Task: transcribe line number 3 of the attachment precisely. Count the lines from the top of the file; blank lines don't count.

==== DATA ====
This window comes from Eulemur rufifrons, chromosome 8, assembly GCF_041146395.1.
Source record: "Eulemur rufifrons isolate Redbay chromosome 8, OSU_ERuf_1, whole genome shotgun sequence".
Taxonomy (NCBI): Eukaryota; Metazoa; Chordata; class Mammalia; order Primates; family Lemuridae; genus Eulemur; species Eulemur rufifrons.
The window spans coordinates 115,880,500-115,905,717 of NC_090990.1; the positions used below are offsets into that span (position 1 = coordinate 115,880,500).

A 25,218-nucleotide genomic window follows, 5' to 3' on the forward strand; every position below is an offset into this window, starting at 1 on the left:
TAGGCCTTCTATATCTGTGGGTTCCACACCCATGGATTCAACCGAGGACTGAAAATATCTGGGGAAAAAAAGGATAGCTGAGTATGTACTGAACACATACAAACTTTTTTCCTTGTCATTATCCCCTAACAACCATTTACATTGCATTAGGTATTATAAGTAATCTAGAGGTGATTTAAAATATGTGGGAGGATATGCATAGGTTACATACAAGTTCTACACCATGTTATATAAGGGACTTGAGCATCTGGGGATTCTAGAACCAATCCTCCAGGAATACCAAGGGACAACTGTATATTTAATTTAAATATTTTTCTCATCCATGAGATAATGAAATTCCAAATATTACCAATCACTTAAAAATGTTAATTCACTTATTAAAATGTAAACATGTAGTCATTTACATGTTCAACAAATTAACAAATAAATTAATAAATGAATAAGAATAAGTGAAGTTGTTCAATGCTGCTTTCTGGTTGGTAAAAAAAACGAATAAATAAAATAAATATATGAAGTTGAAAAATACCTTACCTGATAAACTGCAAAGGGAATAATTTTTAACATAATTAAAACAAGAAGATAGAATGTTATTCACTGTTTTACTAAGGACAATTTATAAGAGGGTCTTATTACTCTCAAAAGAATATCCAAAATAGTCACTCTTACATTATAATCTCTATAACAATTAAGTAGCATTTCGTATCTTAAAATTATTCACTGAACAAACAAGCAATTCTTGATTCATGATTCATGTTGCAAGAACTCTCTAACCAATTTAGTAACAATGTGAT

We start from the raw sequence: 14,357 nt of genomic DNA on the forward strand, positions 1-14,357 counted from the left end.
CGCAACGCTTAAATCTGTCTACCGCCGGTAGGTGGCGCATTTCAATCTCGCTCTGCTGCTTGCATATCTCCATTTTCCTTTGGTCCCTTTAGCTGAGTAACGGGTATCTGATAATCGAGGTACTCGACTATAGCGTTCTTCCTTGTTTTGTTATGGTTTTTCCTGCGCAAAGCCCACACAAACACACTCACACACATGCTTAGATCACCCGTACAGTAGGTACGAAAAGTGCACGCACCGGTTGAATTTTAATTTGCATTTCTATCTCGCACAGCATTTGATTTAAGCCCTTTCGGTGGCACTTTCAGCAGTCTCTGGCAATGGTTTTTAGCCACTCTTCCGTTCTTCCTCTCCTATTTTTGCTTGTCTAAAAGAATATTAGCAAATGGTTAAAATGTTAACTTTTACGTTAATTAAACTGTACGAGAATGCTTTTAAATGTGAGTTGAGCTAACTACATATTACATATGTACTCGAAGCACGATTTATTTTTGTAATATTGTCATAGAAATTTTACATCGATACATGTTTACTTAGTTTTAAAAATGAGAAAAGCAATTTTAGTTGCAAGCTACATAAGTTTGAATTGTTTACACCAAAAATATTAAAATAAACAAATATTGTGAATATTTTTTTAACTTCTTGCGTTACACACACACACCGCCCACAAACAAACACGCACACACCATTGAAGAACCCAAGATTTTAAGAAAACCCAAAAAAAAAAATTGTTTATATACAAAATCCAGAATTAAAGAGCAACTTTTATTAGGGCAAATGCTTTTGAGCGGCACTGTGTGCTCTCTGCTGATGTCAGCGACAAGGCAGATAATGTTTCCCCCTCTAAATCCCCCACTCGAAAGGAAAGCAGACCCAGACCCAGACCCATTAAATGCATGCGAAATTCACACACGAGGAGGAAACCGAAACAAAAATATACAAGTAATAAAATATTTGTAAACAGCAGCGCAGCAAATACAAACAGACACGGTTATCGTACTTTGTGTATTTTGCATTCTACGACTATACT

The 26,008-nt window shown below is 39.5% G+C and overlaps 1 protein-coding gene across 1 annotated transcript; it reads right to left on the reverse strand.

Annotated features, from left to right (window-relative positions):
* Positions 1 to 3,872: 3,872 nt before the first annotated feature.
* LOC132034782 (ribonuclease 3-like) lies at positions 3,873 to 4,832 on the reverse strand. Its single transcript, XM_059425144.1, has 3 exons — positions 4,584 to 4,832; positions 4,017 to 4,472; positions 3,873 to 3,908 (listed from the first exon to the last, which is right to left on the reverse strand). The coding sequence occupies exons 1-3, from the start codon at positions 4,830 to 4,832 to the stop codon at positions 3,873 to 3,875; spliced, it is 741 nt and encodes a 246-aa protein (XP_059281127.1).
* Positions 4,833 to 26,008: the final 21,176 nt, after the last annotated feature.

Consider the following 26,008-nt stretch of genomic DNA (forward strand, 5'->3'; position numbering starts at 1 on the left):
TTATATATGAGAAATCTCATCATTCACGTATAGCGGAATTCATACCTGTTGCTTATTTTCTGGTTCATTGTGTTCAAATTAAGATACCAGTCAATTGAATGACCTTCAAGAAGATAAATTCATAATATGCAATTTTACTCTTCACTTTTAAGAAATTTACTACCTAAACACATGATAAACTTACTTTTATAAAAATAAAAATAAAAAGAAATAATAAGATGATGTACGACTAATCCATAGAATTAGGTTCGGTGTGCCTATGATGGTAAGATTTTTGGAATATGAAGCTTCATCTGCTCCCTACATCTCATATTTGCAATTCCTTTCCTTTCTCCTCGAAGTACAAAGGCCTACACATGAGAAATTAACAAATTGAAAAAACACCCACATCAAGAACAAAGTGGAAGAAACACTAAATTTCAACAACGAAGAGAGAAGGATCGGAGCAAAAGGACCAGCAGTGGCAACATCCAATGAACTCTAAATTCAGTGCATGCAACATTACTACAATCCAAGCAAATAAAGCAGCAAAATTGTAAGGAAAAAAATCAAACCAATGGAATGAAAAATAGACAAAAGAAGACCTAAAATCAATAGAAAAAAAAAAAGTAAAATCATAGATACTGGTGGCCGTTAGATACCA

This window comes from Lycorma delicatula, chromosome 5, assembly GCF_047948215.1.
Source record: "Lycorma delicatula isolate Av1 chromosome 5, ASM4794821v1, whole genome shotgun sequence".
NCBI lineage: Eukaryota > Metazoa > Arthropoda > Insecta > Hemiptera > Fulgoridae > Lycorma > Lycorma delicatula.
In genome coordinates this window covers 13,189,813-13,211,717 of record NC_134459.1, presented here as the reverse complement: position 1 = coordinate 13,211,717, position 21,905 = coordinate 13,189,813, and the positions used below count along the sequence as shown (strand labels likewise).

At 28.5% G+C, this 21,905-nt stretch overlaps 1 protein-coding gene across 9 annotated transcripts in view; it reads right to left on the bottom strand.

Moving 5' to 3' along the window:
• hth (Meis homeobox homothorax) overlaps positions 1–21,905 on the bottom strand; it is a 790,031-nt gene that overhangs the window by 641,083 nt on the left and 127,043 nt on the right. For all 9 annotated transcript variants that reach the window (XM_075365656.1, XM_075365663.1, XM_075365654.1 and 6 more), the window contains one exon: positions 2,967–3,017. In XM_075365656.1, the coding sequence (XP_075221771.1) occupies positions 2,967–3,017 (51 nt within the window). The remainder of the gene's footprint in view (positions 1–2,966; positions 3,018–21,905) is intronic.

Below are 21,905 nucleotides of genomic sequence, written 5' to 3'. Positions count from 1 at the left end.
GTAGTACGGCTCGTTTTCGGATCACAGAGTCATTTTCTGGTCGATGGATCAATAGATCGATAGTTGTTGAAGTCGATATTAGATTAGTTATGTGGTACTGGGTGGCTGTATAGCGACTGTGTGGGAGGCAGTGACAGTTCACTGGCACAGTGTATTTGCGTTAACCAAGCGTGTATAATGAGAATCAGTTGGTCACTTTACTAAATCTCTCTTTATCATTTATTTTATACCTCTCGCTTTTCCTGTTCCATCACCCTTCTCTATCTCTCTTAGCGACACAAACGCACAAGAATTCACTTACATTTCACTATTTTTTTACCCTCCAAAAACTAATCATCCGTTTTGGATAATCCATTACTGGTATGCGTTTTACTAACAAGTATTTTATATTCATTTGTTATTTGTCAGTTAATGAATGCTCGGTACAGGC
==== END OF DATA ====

Taxonomy (NCBI): Eukaryota; Metazoa; Chordata; class Mammalia; order Primates; family Lemuridae; genus Eulemur; species Eulemur rufifrons.